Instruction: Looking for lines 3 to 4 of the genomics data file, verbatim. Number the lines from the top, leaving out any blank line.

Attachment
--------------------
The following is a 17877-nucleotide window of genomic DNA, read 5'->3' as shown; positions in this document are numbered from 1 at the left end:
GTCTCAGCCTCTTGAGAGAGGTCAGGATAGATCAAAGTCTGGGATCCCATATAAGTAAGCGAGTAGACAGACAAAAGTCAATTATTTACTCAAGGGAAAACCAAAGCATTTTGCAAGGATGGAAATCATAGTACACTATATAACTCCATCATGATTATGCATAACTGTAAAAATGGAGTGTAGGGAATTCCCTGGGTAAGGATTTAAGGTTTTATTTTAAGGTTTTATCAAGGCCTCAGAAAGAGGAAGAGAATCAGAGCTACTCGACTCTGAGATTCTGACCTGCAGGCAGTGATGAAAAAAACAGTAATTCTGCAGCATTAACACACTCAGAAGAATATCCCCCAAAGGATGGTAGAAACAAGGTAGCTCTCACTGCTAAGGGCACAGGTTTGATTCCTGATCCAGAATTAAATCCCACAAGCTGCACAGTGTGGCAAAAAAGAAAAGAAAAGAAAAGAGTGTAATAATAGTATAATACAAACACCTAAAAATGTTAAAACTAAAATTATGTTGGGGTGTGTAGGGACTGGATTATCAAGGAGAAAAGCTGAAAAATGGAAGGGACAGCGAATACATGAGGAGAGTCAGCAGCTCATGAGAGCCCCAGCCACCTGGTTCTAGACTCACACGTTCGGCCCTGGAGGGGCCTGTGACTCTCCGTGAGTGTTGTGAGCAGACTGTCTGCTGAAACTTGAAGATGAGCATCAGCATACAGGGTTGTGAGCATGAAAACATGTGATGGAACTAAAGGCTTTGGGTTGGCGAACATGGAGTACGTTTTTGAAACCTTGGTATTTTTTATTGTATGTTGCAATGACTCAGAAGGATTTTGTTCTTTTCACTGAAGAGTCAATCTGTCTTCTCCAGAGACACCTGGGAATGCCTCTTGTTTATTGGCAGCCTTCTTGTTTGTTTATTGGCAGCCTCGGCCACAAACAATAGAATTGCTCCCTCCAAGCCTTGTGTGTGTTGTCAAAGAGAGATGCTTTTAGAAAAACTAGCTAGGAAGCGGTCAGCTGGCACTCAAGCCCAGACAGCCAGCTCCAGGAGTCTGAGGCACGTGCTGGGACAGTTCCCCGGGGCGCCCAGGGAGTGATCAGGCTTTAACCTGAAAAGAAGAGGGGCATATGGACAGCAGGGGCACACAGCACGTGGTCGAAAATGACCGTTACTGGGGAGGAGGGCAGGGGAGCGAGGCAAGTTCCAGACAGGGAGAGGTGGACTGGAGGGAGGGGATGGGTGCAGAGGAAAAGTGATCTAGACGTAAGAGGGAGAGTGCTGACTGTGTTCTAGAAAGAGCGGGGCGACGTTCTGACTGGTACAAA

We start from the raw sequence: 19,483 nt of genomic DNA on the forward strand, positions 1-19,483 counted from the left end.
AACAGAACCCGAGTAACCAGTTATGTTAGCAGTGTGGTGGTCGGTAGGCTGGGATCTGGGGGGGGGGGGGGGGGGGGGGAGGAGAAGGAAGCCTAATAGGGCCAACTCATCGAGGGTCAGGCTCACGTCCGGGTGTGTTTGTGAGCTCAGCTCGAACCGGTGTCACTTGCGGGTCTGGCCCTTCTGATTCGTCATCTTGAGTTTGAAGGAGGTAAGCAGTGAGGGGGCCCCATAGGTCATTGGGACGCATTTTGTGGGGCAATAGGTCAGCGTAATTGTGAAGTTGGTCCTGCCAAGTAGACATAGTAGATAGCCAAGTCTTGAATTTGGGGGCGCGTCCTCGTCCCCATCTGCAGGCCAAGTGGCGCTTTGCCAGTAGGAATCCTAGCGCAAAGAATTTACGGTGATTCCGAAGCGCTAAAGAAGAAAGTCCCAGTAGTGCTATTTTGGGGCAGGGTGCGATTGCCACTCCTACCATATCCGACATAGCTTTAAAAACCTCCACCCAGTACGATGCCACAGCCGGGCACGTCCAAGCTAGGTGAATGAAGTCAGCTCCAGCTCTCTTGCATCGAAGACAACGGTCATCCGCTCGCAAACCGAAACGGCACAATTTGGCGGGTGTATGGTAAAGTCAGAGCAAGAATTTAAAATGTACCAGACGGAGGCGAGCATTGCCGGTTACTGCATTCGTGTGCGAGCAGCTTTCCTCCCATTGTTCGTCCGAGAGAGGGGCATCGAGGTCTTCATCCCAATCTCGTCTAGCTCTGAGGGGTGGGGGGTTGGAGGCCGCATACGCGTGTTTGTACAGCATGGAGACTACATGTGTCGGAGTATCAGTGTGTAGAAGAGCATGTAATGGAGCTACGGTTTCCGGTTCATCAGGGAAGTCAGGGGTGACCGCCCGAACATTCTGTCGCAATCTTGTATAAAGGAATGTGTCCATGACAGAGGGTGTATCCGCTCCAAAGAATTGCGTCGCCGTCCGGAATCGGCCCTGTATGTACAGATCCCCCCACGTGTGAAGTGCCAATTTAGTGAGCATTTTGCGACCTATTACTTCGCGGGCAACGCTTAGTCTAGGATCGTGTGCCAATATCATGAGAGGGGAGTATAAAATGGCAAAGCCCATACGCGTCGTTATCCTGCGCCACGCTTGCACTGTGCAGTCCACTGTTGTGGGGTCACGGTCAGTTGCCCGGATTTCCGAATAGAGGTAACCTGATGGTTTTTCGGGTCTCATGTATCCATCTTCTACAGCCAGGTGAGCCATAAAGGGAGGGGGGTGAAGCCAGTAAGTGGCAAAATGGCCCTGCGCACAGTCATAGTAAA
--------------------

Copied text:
We start from the raw sequence: 19,483 nt of genomic DNA on the forward strand, positions 1-19,483 counted from the left end.
AACAGAACCCGAGTAACCAGTTATGTTAGCAGTGTGGTGGTCGGTAGGCTGGGATCTGGGGGGGGGGGGGGGGGGGGGGAGGAGAAGGAAGCCTAATAGGGCCAACTCATCGAGGGTCAGGCTCACGTCCGGGTGTGTTTGTGAGCTCAGCTCGAACCGGTGTCACTTGCGGGTCTGGCCCTTCTGATTCGTCATCTTGAGTTTGAAGGAGGTAAGCAGTGAGGGGGCCCCATAGGTCATTGGGACGCATTTTGTGGGGCAATAGGTCAGCGTAATTGTGAAGTTGGTCCTGCCAAGTAGACATAGTAGATAGCCAAGTCTTGAATTTGGGGGCGCGTCCTCGTCCCCATCTGCAGGCCAAGTGGCGCTTTGCCAGTAGGAATCCTAGCGCAAAGAATTTACGGTGATTCCGAAGCGCTAAAGAAGAAAGTCCCAGTAGTGCTATTTTGGGGCAGGGTGCGATTGCCACTCCTACCATATCCGACATAGCTTTAAAAACCTCCACCCAGTACGATGCCACAGCCGGGCACGTCCAAGCTAGGTGAATGAAGTCAGCTCCAGCTCTCTTGCATCGAAGACAACGGTCATCCGCTCGCAAACCGAAACGGCACAATTTGGCGGGTGTATGGTAAAGTCAGAGCAAGAATTTAAAATGTACCAGACGGAGGCGAGCATTGCCGGTTACTGCATTCGTGTGCGAGCAGCTTTCCTCCCATTGTTCGTCCGAGAGAGGGGCATCGAGGTCTTCATCCCAATCTCGTCTAGCTCTGAGGGGTGGGGGGTTGGAGGCCGCATACGCGTGTTTGTACAGCATGGAGACTACATGTGTCGGAGTATCAGTGTGTAGAAGAGCATGTAATGGAGCTACGGTTTCCGGTTCATCAGGGAAGTCAGGGGTGACCGCCCGAACATTCTGTCGCAATCTTGTATAAAGGAATGTGTCCATGACAGAGGGTGTATCCGCTCCAAAGAATTGCGTCGCCGTCCGGAATCGGCCCTGTATGTACAGATCCCCCCACGTGTGAAGTGCCAATTTAGTGAGCATTTTGCGACCTATTACTTCGCGGGCAACGCTTAGTCTAGGATCGTGTGCCAATATCATGAGAGGGGAGTATAAAATGGCAAAGCCCATACGCGTCGTTATCCTGCGCCACGCTTGCACTGTGCAGTCCACTGTTGTGGGGTCACGGTCAGTTGCCCGGATTTCCGAATAGAGGTAACCTGATGGTTTTTCGGGTCTCATGTATCCATCTTCTACAGCCAGGTGAGCCATAAAGGGAGGGGGGTGAAGCCAGTAAGTGGCAAAATGGCCCTGCGCACAGTCATAGTAAA